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Water forecasts bode a tight supply this season

H&N Staff Writer

As irrigation season draws closer, the summer streamflow forecasts are getting worse.

"It isn't good," said Dave Solem, manager of the Klamath Irrigation District. "Things haven't gotten any better. Time is getting shorter now for things to recover."

The Natural Resources Conservation Service, the federal agency in charge of forecasting streamflow from snow runoff in the Klamath Basin and around the country, came out with a mid-month forecast last week.

As in the first Basin forecast released at the start of the new year, streamflow looks to be well below average.

The latest forecast is for 309,000 acre-feet of water, or 60 percent of water to flow into Upper Klamath Lake between April and September. The lake is the main reservoir for the Klamath Reclamation Project.

There are now two more streamflow forecasts before the April 1 forecast, which is a key piece in the Project officials' determination of year type for Upper Klamath Lake and the Klamath River. The year type will come out in the Bureau's operation plan in early April.

So far, it's looking like both will be classified as "dry" this year, said Dave Sabo, Project manager. The plan will also detail irrigation deliveries for the season, which runs from April to mid-October.

Although snow and rain didn't develop as Project officials had hoped, there still is time for a turnaround.

"You still have a month and a half to go," he said.

But since the forecasts started a month and a half ago, the streamflow predictions have been going down. They have dropped by 25,000 acre-feet in each of the two weeks between the three forecasts made so far.

"This is going to be a really tight year," Sabo said.

Water users need to be ready if the weather doesn't cooperate with improving streamflow forecasts, he said. They should plan their crops accordingly and be prepared to take conservation measures.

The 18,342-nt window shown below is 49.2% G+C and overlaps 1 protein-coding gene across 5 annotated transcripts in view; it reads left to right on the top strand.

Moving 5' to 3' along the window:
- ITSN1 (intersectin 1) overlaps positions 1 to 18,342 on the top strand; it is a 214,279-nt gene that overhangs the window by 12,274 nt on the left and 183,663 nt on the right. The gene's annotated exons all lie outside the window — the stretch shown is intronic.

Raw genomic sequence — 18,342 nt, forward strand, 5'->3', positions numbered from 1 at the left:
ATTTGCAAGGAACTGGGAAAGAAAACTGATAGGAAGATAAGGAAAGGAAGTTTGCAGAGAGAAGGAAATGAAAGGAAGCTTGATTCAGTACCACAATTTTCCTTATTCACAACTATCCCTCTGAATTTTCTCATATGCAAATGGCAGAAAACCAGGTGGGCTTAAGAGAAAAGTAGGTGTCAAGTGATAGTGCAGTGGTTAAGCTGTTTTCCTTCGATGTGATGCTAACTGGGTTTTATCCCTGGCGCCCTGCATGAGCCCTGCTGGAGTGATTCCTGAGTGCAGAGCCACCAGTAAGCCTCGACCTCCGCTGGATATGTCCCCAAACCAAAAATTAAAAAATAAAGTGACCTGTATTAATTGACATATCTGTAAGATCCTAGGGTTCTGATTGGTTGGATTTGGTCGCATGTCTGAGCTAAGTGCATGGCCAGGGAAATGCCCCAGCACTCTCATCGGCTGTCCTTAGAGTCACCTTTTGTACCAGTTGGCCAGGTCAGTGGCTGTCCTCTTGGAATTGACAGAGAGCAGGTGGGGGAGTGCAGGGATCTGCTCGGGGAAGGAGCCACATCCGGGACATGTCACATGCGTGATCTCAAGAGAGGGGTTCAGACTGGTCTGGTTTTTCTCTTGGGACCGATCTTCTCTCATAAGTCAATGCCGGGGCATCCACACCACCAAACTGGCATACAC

The dropping forecasts are a result of light precipitation throughout the winter so far, said Jon Lea, a hydrologist with the Conservation Service. "There have just been a couple of sputterings of snowfall and rain," he said.

As of Tuesday, the Basin's snowpack was at 50 percent of average.

"What's needed to get the snowpack up would be massive snowfall," he said. "We are getting to the point where we are at the whim of mother nature to provide timely inputs."

Those would include spring rains and summer showers.

Even if snow and rain come, Sabo said he is concerned streamflow could drop off partway through the irrigation season, not matching the forecasts. The phenomenon has happened the past two years, with inflows falling off in late June, and officials are still working on ways to improve the forecasting system.

"If inflows drop off even earlier, like in May, then it is going to get very serious," he said.

Part of the problem is the unpredictability of weather, Sabo said. If the weather predictions don't hold then neither do the streamflow forecasts.

"Unfortunately, we have to use something that is not a very good tool," he said.

The Basin is small and there is little water storage for carryover from one year to the next, making it dependent on the snowpack in the mountains.

"It is real dependent on the winter being a good winter, and if it's not, it's tough to get through," Sabo said.

This winter has been a poor one, he said.

Solem said the weather conditions have not been what anybody expected or hoped for.

"They are pretty bleak," he said. "The window for conditions to get better is getting smaller."




Page Updated: Thursday May 07, 2009 09:14 AM  Pacific

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